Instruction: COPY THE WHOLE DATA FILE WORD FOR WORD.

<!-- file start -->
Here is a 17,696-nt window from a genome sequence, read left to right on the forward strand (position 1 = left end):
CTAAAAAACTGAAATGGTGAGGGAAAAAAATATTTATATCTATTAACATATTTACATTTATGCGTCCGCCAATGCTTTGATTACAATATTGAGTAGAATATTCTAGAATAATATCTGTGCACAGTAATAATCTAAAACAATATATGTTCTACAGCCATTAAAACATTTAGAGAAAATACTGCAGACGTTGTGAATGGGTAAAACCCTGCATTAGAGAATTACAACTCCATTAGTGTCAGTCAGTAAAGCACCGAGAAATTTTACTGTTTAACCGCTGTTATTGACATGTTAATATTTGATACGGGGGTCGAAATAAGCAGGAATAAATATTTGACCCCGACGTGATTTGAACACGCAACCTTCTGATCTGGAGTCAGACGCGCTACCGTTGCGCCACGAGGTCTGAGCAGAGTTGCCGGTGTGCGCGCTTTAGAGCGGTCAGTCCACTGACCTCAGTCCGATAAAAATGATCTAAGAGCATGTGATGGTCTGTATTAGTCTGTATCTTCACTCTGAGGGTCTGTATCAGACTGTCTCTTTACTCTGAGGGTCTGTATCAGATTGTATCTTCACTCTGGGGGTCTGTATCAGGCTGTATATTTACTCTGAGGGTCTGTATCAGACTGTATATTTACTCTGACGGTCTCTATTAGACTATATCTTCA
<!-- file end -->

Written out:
Here is a 17,696-nt window from a genome sequence, read left to right on the forward strand (position 1 = left end):
CTAAAAAACTGAAATGGTGAGGGAAAAAAATATTTATATCTATTAACATATTTACATTTATGCGTCCGCCAATGCTTTGATTACAATATTGAGTAGAATATTCTAGAATAATATCTGTGCACAGTAATAATCTAAAACAATATATGTTCTACAGCCATTAAAACATTTAGAGAAAATACTGCAGACGTTGTGAATGGGTAAAACCCTGCATTAGAGAATTACAACTCCATTAGTGTCAGTCAGTAAAGCACCGAGAAATTTTACTGTTTAACCGCTGTTATTGACATGTTAATATTTGATACGGGGGTCGAAATAAGCAGGAATAAATATTTGACCCCGACGTGATTTGAACACGCAACCTTCTGATCTGGAGTCAGACGCGCTACCGTTGCGCCACGAGGTCTGAGCAGAGTTGCCGGTGTGCGCGCTTTAGAGCGGTCAGTCCACTGACCTCAGTCCGATAAAAATGATCTAAGAGCATGTGATGGTCTGTATTAGTCTGTATCTTCACTCTGAGGGTCTGTATCAGACTGTCTCTTTACTCTGAGGGTCTGTATCAGATTGTATCTTCACTCTGGGGGTCTGTATCAGGCTGTATATTTACTCTGAGGGTCTGTATCAGACTGTATATTTACTCTGACGGTCTCTATTAGACTATATCTTCA